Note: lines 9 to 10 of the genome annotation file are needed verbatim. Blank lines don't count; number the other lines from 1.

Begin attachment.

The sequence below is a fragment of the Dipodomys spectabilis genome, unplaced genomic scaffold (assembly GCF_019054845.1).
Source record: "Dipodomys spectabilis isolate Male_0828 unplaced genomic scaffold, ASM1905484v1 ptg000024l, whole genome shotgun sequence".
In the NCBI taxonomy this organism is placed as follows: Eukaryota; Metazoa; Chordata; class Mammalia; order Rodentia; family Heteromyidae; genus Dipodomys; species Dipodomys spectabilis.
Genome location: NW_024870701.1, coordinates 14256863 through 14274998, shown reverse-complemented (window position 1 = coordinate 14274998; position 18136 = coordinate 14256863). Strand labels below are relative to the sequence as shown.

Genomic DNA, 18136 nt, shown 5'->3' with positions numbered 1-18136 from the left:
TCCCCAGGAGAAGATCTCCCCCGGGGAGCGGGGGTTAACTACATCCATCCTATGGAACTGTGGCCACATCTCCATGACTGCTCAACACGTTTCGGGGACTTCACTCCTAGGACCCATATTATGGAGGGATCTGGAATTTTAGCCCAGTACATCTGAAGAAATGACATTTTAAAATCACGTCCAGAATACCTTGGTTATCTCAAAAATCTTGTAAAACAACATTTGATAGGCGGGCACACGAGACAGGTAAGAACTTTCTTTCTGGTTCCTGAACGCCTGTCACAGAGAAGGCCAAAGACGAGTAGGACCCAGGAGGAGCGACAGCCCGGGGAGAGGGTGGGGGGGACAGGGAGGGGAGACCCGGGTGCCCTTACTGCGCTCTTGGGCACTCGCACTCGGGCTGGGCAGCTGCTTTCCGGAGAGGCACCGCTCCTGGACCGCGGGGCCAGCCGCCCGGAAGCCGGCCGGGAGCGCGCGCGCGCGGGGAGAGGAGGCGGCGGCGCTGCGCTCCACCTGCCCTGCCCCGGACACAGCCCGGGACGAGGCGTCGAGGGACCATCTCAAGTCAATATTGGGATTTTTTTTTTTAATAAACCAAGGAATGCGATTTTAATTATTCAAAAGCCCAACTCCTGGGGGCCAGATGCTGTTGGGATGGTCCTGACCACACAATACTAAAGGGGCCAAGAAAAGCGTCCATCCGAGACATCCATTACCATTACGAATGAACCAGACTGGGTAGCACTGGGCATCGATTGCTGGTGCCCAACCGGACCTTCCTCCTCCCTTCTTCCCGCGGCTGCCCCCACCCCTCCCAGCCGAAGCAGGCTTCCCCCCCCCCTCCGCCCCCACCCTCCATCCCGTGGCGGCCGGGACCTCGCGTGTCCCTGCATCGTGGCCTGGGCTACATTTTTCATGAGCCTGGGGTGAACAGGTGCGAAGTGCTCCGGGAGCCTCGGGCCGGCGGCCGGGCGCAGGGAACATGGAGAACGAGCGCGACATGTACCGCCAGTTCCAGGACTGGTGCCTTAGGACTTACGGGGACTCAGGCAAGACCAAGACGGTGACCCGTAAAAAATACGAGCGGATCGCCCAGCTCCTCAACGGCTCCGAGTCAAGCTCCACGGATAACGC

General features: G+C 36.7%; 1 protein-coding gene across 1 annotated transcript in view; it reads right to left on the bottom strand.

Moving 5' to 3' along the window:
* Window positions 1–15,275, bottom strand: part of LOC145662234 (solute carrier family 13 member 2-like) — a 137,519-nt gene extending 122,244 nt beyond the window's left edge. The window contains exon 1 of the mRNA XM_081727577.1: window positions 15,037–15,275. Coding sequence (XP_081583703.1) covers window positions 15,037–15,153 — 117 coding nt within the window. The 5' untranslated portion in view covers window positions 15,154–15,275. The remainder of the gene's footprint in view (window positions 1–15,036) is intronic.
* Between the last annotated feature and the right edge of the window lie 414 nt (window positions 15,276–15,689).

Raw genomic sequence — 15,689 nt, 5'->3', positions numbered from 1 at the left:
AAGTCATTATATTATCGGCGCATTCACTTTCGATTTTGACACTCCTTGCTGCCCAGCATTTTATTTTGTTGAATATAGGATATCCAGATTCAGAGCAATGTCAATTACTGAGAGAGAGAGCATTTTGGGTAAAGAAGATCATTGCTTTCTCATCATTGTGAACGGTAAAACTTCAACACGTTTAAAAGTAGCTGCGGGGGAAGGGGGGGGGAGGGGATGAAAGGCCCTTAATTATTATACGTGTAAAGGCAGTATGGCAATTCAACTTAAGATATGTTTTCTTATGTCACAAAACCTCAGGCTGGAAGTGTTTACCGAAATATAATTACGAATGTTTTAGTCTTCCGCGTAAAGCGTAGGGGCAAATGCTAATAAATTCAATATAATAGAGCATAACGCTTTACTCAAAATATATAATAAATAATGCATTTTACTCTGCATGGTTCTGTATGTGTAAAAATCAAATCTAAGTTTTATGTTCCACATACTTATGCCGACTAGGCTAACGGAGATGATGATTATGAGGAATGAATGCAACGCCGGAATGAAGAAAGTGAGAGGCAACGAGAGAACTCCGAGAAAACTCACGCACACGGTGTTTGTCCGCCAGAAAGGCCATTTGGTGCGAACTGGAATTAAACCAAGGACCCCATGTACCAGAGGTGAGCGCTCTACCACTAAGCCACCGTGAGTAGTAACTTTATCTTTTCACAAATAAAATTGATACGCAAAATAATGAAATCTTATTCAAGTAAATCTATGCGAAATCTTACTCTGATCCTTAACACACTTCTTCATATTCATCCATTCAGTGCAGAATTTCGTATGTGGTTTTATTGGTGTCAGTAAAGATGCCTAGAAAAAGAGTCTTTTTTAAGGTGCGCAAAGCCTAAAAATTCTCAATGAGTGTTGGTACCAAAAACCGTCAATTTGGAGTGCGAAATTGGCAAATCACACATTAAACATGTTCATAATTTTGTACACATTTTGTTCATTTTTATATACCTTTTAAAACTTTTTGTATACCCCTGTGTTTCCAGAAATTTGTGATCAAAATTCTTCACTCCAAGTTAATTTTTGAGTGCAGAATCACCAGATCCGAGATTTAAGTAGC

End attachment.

* Window positions 1–15,275, bottom strand: part of LOC145662234 (solute carrier family 13 member 2-like) — a 137,519-nt gene extending 122,244 nt beyond the window's left edge. The window contains exon 1 of the mRNA XM_081727577.1: window positions 15,037–15,275. Coding sequence (XP_081583703.1) covers window positions 15,037–15,153 — 117 coding nt within the window. The 5' untranslated portion in view covers window positions 15,154–15,275. The remainder of the gene's footprint in view (window positions 1–15,036) is intronic.
* Between the last annotated feature and the right edge of the window lie 414 nt (window positions 15,276–15,689).